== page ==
Thomas the Tank Engine makes way for Santa at the Twin City Model Railroad Museum, where a "Night Trains" exhibit includes a festive holiday train.
The sign reads "Children are welcome and encouraged to operate the Thomas Trains," with the small disclaimer "under adult supervision." Toddlers to 10-year-olds are taking full advantage of the offer.
The Twin City Model Railroad Museum in St. Paul's Bandana Square is chugging and whistling into the holidays with its Christmas-themed "Night Trains" exhibit and its Toy Train Division.
The electricity of the trains crackling through the rooms is reinforced by the raw energy and euphoria of youth.
Nowhere is that combination more evident than in salt-and-pepper-bearded and bespectacled Peter Southard, whose boyish enthusiasm and Santa hat put to rest any staid mental image of the university professor he is.
The animated Southard keeps Thomas the Tank Engine and his railcar friends "on task," and on track, in addition to filling out "I Ran Thomas the Tank Engine" certificates for the newly minted mini-engineers.
"I saw a fellow in here earlier who was yelling excitedly in his cell phone, 'Pack the kids up and get over here right now -- you wouldn't believe what they've got here!'" Southard said with a laugh.
The museum and its displays have been growing, and moving, since 1934, when it was housed in the old Union Depot in St. Paul.
Since 1984 the Bandana Square facility has provided room to expand, as well as an appropriate history -- the buildings originally housed a train repair depot and its accompanying blacksmith shops. As you step outside, you can still hear the rumble and roar from the Burlington Northern Santa Fe Railroad on the other side of an earthen berm.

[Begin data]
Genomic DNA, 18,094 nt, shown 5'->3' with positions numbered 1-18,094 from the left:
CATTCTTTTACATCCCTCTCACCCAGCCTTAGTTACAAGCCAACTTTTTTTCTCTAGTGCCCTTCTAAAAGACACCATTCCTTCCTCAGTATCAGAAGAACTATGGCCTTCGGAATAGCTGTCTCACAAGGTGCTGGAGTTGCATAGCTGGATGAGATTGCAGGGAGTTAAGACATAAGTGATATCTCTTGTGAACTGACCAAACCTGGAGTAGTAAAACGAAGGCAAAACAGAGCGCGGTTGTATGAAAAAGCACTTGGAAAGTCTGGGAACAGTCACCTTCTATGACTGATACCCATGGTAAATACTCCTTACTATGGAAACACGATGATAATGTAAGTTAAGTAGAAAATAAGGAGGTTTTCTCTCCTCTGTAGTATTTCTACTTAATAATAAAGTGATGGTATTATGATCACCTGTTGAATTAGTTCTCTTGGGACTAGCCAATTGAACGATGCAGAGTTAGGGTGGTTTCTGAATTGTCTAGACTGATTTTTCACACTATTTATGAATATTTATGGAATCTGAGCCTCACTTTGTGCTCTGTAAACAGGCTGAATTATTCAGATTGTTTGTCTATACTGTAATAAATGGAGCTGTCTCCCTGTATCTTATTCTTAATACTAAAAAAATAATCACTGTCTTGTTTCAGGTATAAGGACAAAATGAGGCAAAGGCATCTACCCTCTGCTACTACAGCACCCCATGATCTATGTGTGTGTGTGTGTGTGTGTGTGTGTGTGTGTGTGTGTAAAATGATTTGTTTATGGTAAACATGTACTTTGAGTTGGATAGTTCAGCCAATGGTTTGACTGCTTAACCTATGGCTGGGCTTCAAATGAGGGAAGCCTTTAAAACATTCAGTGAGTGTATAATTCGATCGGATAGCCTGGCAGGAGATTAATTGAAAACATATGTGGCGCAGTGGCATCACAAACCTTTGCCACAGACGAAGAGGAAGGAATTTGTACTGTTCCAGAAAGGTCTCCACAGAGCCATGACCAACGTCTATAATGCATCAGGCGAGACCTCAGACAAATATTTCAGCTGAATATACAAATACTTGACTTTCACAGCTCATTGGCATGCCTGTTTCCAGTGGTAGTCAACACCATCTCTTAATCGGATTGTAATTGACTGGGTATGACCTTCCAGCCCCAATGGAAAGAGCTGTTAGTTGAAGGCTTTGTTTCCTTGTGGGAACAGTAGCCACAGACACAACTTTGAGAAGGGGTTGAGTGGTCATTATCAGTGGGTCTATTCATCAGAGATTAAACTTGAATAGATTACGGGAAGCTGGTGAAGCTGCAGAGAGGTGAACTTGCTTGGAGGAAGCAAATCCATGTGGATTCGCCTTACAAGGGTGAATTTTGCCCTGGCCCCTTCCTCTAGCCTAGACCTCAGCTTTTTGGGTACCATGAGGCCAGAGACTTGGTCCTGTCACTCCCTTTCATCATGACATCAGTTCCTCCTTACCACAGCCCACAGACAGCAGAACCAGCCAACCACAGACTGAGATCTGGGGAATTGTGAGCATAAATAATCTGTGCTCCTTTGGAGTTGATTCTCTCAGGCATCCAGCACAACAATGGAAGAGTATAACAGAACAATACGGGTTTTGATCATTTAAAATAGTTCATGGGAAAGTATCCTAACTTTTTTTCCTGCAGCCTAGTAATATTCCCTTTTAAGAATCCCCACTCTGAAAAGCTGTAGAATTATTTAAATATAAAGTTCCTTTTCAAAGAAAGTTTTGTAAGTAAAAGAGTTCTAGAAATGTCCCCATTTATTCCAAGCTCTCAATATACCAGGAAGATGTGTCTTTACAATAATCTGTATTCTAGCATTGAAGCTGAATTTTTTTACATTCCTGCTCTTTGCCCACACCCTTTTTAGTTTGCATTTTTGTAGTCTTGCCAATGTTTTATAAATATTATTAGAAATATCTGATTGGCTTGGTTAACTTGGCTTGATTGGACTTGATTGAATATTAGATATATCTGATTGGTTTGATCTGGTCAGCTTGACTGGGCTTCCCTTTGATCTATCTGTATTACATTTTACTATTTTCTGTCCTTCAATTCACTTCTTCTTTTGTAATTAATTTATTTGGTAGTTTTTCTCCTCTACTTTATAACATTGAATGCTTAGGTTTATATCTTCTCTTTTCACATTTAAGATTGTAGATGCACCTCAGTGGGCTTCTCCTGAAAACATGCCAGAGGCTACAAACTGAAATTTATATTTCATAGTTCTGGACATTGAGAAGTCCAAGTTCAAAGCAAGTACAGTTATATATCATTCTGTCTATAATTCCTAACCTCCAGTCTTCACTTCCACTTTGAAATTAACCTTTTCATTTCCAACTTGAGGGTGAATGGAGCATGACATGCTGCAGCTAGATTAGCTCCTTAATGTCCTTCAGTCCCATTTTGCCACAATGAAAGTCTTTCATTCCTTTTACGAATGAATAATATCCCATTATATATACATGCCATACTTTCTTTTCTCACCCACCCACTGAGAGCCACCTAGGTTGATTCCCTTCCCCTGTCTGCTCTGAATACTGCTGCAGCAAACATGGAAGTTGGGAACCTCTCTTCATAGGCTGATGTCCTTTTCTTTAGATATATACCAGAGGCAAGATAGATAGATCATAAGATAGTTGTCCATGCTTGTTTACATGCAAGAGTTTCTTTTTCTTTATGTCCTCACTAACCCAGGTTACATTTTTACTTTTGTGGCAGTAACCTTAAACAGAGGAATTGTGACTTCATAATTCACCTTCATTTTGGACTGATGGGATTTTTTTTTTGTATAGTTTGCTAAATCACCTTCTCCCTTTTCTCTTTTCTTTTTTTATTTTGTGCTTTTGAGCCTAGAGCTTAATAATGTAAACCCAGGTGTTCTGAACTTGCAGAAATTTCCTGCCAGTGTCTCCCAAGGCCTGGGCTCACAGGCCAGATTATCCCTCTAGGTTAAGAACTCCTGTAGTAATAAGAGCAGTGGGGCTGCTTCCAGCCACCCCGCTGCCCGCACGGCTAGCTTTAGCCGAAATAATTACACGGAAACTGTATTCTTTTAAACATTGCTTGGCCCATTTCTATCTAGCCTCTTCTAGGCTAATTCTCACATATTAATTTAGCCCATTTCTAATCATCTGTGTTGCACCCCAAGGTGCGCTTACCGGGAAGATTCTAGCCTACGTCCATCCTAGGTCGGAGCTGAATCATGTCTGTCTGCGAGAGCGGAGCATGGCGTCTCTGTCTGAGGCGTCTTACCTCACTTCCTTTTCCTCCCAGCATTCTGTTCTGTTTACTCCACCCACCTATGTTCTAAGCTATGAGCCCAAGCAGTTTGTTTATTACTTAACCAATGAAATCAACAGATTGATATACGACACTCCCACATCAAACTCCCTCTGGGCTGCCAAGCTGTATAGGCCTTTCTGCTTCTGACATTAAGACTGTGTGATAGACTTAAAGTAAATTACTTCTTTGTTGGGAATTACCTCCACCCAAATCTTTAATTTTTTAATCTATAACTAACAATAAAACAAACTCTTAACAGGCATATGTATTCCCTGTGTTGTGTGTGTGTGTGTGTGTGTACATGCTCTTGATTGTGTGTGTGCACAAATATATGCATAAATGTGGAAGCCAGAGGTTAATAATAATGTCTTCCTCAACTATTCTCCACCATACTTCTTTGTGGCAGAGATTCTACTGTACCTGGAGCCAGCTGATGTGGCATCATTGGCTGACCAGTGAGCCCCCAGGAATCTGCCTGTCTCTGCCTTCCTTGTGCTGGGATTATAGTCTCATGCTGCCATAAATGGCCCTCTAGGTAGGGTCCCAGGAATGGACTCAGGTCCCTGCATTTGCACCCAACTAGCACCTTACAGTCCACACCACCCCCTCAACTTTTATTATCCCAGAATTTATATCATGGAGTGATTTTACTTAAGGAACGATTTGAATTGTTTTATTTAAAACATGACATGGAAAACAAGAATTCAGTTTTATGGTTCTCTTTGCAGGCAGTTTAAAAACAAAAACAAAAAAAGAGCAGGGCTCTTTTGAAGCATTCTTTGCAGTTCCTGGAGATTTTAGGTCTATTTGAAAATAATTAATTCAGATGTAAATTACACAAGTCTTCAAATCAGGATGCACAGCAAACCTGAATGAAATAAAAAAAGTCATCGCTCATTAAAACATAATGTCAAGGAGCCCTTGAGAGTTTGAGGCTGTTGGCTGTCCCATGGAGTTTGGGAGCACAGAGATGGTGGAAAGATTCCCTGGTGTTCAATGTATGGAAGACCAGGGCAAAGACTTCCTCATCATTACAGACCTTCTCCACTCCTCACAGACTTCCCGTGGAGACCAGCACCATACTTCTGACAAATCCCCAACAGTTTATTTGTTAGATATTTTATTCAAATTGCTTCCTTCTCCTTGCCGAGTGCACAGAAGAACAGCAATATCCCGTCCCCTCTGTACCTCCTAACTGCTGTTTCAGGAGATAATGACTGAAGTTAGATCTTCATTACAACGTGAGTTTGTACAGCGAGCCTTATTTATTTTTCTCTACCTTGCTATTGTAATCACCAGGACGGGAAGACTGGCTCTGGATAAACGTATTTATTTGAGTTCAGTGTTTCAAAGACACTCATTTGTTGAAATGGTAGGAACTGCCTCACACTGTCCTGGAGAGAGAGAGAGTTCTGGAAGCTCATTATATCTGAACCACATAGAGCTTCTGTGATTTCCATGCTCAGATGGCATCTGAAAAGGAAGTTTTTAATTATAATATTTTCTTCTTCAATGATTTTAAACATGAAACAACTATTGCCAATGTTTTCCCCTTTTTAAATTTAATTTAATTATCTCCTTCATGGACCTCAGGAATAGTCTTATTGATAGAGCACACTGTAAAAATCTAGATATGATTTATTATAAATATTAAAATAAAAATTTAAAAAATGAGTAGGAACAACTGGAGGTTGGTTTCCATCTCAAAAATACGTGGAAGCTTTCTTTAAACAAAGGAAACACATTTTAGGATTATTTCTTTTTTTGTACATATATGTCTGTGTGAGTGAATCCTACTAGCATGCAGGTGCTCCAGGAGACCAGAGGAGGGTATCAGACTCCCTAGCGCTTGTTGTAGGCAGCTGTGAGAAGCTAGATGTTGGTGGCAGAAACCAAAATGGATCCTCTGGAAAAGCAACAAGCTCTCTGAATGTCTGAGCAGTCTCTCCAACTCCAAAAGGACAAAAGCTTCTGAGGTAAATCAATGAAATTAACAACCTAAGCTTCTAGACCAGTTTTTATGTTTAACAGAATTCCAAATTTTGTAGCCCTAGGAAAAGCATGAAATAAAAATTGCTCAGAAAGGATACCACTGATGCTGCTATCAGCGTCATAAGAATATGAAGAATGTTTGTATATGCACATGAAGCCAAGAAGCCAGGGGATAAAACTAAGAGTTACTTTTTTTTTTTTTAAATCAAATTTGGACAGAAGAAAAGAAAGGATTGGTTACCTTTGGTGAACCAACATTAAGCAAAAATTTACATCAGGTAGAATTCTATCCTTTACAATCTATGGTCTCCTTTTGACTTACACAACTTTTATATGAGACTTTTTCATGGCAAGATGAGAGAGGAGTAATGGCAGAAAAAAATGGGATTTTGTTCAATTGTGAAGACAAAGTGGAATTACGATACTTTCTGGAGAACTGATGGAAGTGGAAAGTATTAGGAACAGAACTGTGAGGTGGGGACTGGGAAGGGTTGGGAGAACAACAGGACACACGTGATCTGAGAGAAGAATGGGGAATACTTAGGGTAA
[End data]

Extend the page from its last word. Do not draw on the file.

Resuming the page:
The model railroad's 1,642 feet of track winds through scale models of Minneapolis' Milling District and St. Paul's Midway area, then south to Red Wing along the Mississippi River, among the many sights re-created in meticulous period detail.
"Night Trains" provides the viewer with the beauty of the illuminated city, countryside and trains, including a breathtaking 14-car "Christmas Train" with hundreds of tiny, twinkling lights and animated images.
(The adjacent Toy Train Division has 13 toy train layouts and dioramas, all invoking the feel of holiday displays in department-store windows from bygone eras.)
A toddler in his father's arms waves at the "Christmas Train" caboose, happily chirping, "G'bye, Santa train!" as it slides into a tunnel.
To everyone's delight, the train soon reappears around the corner of the Gold Medal Mill. And it will continue its festive loops around mid-20th-century Minneapolis and St. Paul through Feb. 27.
It's a ride you won't want to miss.
Brian Leehan • 612-673-4583